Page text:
It’s been an interesting three weeks. I don’t know whose idea it was to release the 13-year-old documentary “Cutting Edge: It’ll Never Last” on YouTube, or why they decided to do it now. My first response was anger that I hadn’t been asked if I was OK with that, or at least given some warning that it was going to happen. The first I heard of it was a phone call from my 14-year-old daughter to say that I was on YouTube and had over a quarter of a million views. There was a part of me that hoped to make it to a million (it’s currently at 810,000), and another part that just wished it would all go away.
For the first two years after I came back to the UK with my daughters, I was still getting over the culture shock: coping with ordinary things like what to eat for breakfast when the supermarket has over fifty different types of cereal, and every single one of them has more sugar in a bowlful than an entire Maasai family would eat in a day. (That doesn’t include the times when someone comes to visit and brings a bag of sugar as a gift, and everyone adds at least four teaspoons to their tea). Things like what to do with my rage that people were spending money on apple-corers, and lemon-squeezers, and cucumber-spiralizers, and little magnetic tongs to remove the toast from the toaster, when on the other side of the world that £3.50 could make the difference between someone living and dying. Things like the fact that I couldn’t get a Tanga mango for love or money, and nobody here would know what I meant by a Tanga mango. You can’t even Google it.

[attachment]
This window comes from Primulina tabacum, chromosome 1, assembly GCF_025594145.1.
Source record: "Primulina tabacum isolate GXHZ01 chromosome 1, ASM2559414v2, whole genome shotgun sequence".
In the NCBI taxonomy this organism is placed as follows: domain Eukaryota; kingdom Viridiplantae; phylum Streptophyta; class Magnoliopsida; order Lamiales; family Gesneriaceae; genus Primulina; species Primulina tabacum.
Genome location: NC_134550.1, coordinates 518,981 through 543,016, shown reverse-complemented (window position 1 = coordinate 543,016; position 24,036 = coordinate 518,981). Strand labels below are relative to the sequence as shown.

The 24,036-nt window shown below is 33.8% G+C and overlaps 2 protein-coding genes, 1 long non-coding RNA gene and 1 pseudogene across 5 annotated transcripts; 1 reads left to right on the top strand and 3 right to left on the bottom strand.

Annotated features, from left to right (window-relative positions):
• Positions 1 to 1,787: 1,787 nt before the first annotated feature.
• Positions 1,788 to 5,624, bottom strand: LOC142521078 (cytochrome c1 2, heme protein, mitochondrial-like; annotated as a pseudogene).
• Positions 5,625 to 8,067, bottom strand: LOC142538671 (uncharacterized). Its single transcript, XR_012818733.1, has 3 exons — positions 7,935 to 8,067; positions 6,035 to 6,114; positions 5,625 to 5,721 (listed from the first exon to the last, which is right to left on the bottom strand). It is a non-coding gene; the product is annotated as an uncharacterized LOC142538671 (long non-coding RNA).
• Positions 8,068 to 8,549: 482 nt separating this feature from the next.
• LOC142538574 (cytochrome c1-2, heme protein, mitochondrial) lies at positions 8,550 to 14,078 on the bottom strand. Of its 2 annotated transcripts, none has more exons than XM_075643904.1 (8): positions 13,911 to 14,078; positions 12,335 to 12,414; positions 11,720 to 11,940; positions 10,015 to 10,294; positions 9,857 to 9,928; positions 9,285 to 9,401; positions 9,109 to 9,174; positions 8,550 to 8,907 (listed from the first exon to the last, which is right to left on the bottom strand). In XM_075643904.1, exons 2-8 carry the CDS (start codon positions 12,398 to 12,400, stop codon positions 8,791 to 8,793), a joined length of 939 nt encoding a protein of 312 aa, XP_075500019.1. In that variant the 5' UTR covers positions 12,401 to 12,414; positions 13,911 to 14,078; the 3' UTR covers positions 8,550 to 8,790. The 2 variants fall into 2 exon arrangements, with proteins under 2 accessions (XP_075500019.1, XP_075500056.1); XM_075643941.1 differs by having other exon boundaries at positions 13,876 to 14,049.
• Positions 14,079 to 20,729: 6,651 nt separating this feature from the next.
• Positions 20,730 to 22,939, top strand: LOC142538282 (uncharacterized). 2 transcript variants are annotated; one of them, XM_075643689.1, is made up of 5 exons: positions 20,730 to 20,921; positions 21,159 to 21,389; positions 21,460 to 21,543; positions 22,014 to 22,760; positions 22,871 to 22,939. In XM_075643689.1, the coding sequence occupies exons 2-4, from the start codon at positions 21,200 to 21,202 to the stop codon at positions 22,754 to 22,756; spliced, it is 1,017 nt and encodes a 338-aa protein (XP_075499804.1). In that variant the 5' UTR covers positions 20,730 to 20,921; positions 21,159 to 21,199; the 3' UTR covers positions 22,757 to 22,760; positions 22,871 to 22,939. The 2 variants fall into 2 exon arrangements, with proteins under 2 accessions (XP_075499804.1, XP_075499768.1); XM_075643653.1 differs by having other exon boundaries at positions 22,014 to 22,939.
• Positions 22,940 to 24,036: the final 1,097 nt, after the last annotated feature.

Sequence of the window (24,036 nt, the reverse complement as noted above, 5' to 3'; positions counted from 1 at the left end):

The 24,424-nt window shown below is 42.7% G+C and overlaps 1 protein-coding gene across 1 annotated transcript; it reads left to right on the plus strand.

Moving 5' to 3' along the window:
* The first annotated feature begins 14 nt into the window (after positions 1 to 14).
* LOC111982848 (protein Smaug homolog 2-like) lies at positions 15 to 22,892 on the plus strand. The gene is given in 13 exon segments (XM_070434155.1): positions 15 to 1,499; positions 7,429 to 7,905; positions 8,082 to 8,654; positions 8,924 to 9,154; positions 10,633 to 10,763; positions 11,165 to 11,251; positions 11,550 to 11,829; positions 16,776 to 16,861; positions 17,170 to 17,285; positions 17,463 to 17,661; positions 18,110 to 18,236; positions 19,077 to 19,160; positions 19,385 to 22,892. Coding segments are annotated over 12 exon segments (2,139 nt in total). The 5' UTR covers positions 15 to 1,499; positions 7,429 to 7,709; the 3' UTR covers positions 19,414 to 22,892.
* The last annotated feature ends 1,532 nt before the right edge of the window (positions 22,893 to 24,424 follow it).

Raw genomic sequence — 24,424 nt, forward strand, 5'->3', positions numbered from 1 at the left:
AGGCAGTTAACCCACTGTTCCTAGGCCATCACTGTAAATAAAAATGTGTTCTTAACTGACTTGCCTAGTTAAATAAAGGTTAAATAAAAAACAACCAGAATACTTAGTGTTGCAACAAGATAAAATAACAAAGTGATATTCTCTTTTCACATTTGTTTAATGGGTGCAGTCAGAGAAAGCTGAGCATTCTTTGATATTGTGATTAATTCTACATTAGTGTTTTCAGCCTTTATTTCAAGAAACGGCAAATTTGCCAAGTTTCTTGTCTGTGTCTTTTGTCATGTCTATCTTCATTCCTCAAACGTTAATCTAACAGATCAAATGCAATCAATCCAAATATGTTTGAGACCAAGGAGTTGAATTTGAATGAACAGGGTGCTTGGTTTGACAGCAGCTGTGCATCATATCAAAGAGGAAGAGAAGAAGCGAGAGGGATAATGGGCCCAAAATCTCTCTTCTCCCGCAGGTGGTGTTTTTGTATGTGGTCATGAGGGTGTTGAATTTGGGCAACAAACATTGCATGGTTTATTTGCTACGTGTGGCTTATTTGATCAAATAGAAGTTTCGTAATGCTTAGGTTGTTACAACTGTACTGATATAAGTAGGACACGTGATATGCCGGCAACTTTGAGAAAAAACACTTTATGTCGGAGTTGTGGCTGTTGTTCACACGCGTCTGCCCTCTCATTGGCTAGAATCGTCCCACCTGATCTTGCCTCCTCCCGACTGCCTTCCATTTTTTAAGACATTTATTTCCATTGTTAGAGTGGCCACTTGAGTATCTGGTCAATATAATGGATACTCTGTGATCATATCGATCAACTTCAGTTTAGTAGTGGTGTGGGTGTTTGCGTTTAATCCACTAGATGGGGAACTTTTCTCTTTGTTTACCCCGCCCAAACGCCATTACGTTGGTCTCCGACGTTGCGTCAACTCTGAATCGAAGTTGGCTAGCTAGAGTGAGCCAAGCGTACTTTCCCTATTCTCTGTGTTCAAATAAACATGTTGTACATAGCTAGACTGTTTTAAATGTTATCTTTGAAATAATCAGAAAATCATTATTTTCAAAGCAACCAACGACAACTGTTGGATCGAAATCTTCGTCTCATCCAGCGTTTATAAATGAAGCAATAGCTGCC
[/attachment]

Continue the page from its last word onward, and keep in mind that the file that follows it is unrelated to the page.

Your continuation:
After the culture shock phase had passed, I slipped into thinking that `moving on’ meant pretending that Tanzania never existed, or at least that I was never there. I left my parents’ home after a few years and made a completely fresh start in a village where I knew nobody, and nobody knew me. I didn’t do the school run because I still wasn’t driving, so the County Council had to organise a taxi to take my daughter to school, as they weren’t able to find her a place within walking distance. But the few other mums that I met through birthday parties and play dates had no idea at all that I was the former ‘Mrs Maasai’, and nor did most of my work colleagues at the University of Brighton. If anyone did recognise me and ask about Lesikar or Tanzania, I would quickly change the subject.
It’s only in the past year that I’ve actually started trying to make sense of it all. In a drumming journey that I did – I don’t particularly like the word ‘shamanic’, but I haven’t got a better one – I had a vision of a red squirrel, telling me I had to dig up what I buried. So that’s what I’ve been trying to do, and it really has been hugely transformative. It’s like coming out of prison, reclaiming all these parts of myself that were lost, like the storytelling and the songs. I’ll be blogging about my new novel very soon.